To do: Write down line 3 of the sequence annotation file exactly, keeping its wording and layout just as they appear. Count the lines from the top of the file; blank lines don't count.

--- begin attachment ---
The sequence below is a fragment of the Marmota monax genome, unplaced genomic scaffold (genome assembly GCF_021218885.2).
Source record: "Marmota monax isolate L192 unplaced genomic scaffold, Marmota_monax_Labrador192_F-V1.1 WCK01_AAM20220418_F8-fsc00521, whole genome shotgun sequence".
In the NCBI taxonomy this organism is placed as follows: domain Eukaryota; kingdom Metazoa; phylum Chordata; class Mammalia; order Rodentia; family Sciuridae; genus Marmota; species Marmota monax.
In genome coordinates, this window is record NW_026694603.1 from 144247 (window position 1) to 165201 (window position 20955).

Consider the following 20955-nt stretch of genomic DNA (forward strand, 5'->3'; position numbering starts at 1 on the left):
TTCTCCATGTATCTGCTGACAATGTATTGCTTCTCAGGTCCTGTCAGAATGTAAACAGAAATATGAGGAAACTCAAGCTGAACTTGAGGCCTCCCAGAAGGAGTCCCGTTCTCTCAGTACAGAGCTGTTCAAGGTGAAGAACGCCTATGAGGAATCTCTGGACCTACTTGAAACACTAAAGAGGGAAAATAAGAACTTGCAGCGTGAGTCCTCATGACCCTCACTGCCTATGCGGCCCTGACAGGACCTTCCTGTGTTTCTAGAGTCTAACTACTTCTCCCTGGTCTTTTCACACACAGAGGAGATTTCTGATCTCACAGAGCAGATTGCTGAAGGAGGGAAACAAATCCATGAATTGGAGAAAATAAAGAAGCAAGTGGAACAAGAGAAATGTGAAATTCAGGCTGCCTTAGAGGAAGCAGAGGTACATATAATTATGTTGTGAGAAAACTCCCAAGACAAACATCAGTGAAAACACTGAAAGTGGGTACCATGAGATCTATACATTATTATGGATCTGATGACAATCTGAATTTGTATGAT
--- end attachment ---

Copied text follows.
In the NCBI taxonomy this organism is placed as follows: domain Eukaryota; kingdom Metazoa; phylum Chordata; class Mammalia; order Rodentia; family Sciuridae; genus Marmota; species Marmota monax.